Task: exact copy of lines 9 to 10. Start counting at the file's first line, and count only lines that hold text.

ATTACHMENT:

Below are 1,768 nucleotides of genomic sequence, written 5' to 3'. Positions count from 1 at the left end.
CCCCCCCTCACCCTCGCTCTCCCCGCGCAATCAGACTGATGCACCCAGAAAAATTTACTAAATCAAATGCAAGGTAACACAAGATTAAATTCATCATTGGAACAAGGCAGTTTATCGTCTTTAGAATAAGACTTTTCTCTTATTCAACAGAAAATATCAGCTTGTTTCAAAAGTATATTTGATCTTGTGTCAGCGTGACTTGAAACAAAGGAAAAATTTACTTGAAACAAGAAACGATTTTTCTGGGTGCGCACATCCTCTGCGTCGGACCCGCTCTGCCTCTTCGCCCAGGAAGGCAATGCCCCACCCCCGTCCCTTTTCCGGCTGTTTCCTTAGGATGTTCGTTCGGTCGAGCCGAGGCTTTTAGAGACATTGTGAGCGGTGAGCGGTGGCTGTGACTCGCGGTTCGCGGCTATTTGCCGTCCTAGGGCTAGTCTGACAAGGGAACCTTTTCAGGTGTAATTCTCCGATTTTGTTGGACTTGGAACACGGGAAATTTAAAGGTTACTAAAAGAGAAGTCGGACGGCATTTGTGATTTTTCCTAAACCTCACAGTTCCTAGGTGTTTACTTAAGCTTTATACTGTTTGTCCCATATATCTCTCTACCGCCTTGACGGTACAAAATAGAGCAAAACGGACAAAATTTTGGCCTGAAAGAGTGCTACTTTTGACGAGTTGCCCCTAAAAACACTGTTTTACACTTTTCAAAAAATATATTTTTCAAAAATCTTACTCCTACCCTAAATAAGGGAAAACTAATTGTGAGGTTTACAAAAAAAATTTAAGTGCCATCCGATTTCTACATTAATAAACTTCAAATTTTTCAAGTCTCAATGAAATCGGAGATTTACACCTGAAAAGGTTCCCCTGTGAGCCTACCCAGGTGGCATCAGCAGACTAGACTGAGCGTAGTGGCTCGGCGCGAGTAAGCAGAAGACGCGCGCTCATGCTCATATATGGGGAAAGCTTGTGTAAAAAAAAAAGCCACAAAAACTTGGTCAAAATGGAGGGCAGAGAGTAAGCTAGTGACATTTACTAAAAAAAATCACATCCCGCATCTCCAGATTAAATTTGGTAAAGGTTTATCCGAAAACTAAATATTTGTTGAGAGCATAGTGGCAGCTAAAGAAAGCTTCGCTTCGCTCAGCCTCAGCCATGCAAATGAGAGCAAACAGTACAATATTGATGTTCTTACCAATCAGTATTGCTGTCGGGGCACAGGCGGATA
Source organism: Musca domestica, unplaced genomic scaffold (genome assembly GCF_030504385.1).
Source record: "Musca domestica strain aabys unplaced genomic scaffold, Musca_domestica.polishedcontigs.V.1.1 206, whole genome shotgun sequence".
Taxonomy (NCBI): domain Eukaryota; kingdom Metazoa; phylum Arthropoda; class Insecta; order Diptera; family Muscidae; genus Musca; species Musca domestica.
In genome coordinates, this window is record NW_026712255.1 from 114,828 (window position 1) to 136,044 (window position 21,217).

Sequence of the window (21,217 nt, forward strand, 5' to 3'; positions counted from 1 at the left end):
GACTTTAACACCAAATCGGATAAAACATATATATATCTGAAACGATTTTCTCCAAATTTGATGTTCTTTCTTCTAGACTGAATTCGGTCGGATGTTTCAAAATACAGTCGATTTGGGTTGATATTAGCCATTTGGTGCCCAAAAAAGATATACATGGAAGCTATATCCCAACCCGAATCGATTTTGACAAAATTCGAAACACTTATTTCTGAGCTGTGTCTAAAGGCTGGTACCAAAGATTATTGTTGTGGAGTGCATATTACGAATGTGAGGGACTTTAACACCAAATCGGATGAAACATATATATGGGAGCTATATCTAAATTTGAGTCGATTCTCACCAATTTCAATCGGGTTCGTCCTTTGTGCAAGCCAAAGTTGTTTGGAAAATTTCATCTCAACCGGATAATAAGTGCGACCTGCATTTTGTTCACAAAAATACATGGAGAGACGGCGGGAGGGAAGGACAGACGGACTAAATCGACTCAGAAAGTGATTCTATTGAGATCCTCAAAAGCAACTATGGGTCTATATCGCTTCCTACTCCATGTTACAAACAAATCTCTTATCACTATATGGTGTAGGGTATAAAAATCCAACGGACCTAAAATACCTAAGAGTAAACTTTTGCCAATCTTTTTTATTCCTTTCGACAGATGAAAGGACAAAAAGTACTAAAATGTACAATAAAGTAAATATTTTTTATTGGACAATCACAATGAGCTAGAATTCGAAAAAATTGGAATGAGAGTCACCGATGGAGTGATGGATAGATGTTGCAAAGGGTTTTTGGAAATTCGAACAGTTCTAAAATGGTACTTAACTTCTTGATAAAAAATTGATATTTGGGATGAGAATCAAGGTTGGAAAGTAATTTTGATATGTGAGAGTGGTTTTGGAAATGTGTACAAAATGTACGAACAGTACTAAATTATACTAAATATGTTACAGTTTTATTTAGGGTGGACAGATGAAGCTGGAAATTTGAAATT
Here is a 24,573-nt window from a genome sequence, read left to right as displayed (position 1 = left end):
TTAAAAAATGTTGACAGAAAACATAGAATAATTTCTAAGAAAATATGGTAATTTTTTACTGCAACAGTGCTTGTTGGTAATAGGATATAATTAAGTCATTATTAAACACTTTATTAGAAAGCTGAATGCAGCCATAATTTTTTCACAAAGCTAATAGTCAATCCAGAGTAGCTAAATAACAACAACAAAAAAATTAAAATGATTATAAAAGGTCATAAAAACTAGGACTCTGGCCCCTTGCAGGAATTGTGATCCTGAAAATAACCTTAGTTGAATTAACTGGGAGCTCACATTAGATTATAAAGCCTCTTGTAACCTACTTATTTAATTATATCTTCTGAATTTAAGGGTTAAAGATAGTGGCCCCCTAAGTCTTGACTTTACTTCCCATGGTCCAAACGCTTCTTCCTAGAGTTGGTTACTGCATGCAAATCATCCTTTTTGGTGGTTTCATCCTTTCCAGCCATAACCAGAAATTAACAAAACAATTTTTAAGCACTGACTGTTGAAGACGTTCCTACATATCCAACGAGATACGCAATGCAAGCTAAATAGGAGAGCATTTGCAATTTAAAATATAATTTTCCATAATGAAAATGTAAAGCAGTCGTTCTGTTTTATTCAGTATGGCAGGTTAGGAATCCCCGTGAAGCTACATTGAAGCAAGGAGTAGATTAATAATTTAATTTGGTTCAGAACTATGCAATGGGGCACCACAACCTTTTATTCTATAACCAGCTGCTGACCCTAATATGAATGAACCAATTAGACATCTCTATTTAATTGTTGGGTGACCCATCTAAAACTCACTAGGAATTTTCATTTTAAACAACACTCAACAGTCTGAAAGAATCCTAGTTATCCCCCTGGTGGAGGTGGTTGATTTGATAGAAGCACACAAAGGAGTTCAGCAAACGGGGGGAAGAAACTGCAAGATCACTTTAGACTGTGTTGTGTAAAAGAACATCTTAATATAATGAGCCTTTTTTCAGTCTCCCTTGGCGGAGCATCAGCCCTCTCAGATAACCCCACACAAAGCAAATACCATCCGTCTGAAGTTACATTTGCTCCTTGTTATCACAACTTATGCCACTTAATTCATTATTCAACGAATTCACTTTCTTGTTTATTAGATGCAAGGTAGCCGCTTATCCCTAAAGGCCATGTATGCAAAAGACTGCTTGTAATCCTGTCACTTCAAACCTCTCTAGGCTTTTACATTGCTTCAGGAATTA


Here is a 24,573-nt window from a genome sequence, read left to right as displayed (position 1 = left end):
TTAAAAAATGTTGACAGAAAACATAGAATAATTTCTAAGAAAATATGGTAATTTTTTACTGCAACAGTGCTTGTTGGTAATAGGATATAATTAAGTCATTATTAAACACTTTATTAGAAAGCTGAATGCAGCCATAATTTTTTCACAAAGCTAATAGTCAATCCAGAGTAGCTAAATAACAACAACAAAAAAATTAAAATGATTATAAAAGGTCATAAAAACTAGGACTCTGGCCCCTTGCAGGAATTGTGATCCTGAAAATAACCTTAGTTGAATTAACTGGGAGCTCACATTAGATTATAAAGCCTCTTGTAACCTACTTATTTAATTATATCTTCTGAATTTAAGGGTTAAAGATAGTGGCCCCCTAAGTCTTGACTTTACTTCCCATGGTCCAAACGCTTCTTCCTAGAGTTGGTTACTGCATGCAAATCATCCTTTTTGGTGGTTTCATCCTTTCCAGCCATAACCAGAAATTAACAAAACAATTTTTAAGCACTGACTGTTGAAGACGTTCCTACATATCCAACGAGATACGCAATGCAAGCTAAATAGGAGAGCATTTGCAATTTAAAATATAATTTTCCATAATGAAAATGTAAAGCAGTCGTTCTGTTTTATTCAGTATGGCAGGTTAGGAATCCCCGTGAAGCTACATTGAAGCAAGGAGTAGATTAATAATTTAATTTGGTTCAGAACTATGCAATGGGGCACCACAACCTTTTATTCTATAACCAGCTGCTGACCCTAATATGAATGAACCAATTAGACATCTCTATTTAATTGTTGGGTGACCCATCTAAAACTCACTAGGAATTTTCATTTTAAACAACACTCAACAGTCTGAAAGAATCCTAGTTATCCCCCTGGTGGAGGTGGTTGATTTGATAGAAGCACACAAAGGAGTTCAGCAAACGGGGGGAAGAAACTGCAAGATCACTTTAGACTGTGTTGTGTAAAAGAACATCTTAATATAATGAGCCTTTTTTCAGTCTCCCTTGGCGGAGCATCAGCCCTCTCAGATAACCCCACACAAAGCAAATACCATCCGTCTGAAGTTACATTTGCTCCTTGTTATCACAACTTATGCCACTTAATTCATTATTCAACGAATTCACTTTCTTGTTTATTAGATGCAAGGTAGCCGCTTATCCCTAAAGGCCATGTATGCAAAAGACTGCTTGTAATCCTGTCACTTCAAACCTCTCTAGGCTTTTACATTGCTTCAGGAATTA